This Week
  • Buckingham, Morgan to buy Midtown facility for $5M

  • Online training proving effective at area companies

  • CEO Sameer Penakalapati has grown Avani Technology Solutions

  • Repeat business drives dealership's sales.

  • Chiropractor Melinda Houle helps clients adjust.

  • The Health Care Achievement Awards 2017 supplement.

City gives interim report on investment strategy

Rochester Business Journal
March 25, 2013

A four-year investment strategy using $14.7 million to improve the quality of life in Rochester neighborhoods has benefited 305 households but likely will take longer than expected to complete, city officials said.

The city’s Focused Investment Strategy was launched in 2008, allocating 20 percent of federal Community Development Block Grant funds to four neighborhoods with substantial community development needs, officials said last week.

The selected neighborhoods are Marketview Heights in the city’s northeast quadrant, the Dewey-Driving Park neighborhood in the northwest quadrant, the Beechwood neighborhood in the southeast and the Jefferson Avenue area in the southwest, officials said.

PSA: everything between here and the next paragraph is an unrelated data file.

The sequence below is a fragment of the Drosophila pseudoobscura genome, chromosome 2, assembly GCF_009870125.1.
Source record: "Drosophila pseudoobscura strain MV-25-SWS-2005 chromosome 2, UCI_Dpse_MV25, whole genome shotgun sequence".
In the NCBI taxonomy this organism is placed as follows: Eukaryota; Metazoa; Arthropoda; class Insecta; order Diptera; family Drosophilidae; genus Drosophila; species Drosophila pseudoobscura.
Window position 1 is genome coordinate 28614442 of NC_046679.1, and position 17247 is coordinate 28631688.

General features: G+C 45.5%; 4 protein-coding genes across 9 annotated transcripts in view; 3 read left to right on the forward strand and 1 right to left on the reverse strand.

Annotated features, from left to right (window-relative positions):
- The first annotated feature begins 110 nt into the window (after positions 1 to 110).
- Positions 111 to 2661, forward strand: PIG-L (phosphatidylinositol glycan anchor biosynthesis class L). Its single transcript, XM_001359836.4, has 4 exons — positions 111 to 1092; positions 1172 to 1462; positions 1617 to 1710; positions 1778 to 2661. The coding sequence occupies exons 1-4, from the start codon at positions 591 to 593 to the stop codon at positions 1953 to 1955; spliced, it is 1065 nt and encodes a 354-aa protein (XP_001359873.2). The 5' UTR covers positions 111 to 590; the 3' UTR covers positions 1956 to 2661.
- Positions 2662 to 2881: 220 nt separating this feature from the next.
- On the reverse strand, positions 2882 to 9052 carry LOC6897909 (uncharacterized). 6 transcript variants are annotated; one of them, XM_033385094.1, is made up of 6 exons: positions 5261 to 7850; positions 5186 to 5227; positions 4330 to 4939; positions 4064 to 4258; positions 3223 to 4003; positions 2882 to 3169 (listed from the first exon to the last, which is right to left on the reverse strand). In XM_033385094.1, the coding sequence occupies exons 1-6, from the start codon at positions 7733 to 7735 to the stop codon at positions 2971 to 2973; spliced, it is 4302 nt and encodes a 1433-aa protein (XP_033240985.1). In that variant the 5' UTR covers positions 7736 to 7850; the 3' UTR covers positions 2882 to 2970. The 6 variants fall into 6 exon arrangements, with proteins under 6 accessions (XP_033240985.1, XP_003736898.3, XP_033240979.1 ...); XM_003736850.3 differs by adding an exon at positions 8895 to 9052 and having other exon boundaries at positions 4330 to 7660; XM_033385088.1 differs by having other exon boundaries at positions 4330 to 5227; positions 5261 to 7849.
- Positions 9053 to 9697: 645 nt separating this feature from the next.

The program was scheduled to be completed in three to five years.

In addition, the city has allocated up to $1 million annually for street and sidewalk improvements and housing development.

The $14.7 million in Focused Investment Strategy resources allocated or invested has leveraged $56.5 million from other sources, city officials said.

The initiative has resulted in the large-scale affordable rental projects in the Voters Block Community and Holy Rosary Apartments, the completed or planned rehabilitation of 137 residential properties and 18 commercial properties, the demolition of 18 vacant structures and the upcoming demolition of 26 more, and the construction or renovation of 16 properties through home ownership, officials said.

“The Focused Investment Strategy has accomplished many of the goals that we originally set out to achieve, and its impact is becoming visible throughout the specially challenged neighborhoods selected for this needed investment,” Mayor Thomas Richards said in a statement.

“Due to the challenges in the neighborhoods when we started with FIS, the initial timeline of three to five years will likely take longer to be realized.”

The city is considering a variety of options that would extend the program, he said.

“There is much work to be done, and I’m recommending that we continue this important initiative over the next two years, at a minimum,” he said.

(c) 2012 Rochester Business Journal. To obtain permission to reprint this article, call 585-546-8303 or email

What You're Saying 

There are no comments yet. Be the first to add yours!

Post Your Own Comment


Not registered? Sign up now!

To Do   Text Size
Post CommentPost A Comment eMail Size1
View CommentsView All Comments PrintPrint Size2
ReprintsReprints Size3
  • E-mailed
  • Commented
  • Viewed
RBJ   Google